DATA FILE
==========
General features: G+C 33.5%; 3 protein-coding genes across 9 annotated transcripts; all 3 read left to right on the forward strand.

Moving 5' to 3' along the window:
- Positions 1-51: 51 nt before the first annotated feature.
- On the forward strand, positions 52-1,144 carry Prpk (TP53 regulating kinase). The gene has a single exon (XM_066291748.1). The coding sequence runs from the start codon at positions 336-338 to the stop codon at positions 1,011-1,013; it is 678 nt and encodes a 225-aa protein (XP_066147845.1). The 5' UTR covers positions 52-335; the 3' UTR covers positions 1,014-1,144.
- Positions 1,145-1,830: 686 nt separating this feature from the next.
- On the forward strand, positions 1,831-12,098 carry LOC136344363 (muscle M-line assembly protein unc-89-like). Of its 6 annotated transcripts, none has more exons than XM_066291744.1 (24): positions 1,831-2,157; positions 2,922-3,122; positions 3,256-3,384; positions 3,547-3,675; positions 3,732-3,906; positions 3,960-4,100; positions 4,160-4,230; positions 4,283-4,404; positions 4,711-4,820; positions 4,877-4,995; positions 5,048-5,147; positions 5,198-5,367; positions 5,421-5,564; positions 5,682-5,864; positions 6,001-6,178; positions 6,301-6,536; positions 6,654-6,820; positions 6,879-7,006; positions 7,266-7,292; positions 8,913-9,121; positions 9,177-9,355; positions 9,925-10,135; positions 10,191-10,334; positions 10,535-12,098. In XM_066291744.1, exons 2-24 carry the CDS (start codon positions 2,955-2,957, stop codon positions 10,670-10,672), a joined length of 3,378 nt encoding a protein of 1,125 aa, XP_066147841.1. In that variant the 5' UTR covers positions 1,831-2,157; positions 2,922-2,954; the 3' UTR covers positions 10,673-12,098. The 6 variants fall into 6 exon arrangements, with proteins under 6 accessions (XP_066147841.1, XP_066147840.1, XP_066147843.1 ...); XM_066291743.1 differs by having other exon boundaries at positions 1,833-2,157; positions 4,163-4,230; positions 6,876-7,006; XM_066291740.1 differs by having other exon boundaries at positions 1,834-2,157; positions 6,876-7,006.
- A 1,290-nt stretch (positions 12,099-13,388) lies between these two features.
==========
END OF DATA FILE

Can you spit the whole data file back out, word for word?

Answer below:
General features: G+C 33.5%; 3 protein-coding genes across 9 annotated transcripts; all 3 read left to right on the forward strand.

Moving 5' to 3' along the window:
- Positions 1-51: 51 nt before the first annotated feature.
- On the forward strand, positions 52-1,144 carry Prpk (TP53 regulating kinase). The gene has a single exon (XM_066291748.1). The coding sequence runs from the start codon at positions 336-338 to the stop codon at positions 1,011-1,013; it is 678 nt and encodes a 225-aa protein (XP_066147845.1). The 5' UTR covers positions 52-335; the 3' UTR covers positions 1,014-1,144.
- Positions 1,145-1,830: 686 nt separating this feature from the next.
- On the forward strand, positions 1,831-12,098 carry LOC136344363 (muscle M-line assembly protein unc-89-like). Of its 6 annotated transcripts, none has more exons than XM_066291744.1 (24): positions 1,831-2,157; positions 2,922-3,122; positions 3,256-3,384; positions 3,547-3,675; positions 3,732-3,906; positions 3,960-4,100; positions 4,160-4,230; positions 4,283-4,404; positions 4,711-4,820; positions 4,877-4,995; positions 5,048-5,147; positions 5,198-5,367; positions 5,421-5,564; positions 5,682-5,864; positions 6,001-6,178; positions 6,301-6,536; positions 6,654-6,820; positions 6,879-7,006; positions 7,266-7,292; positions 8,913-9,121; positions 9,177-9,355; positions 9,925-10,135; positions 10,191-10,334; positions 10,535-12,098. In XM_066291744.1, exons 2-24 carry the CDS (start codon positions 2,955-2,957, stop codon positions 10,670-10,672), a joined length of 3,378 nt encoding a protein of 1,125 aa, XP_066147841.1. In that variant the 5' UTR covers positions 1,831-2,157; positions 2,922-2,954; the 3' UTR covers positions 10,673-12,098. The 6 variants fall into 6 exon arrangements, with proteins under 6 accessions (XP_066147841.1, XP_066147840.1, XP_066147843.1 ...); XM_066291743.1 differs by having other exon boundaries at positions 1,833-2,157; positions 4,163-4,230; positions 6,876-7,006; XM_066291740.1 differs by having other exon boundaries at positions 1,834-2,157; positions 6,876-7,006.
- A 1,290-nt stretch (positions 12,099-13,388) lies between these two features.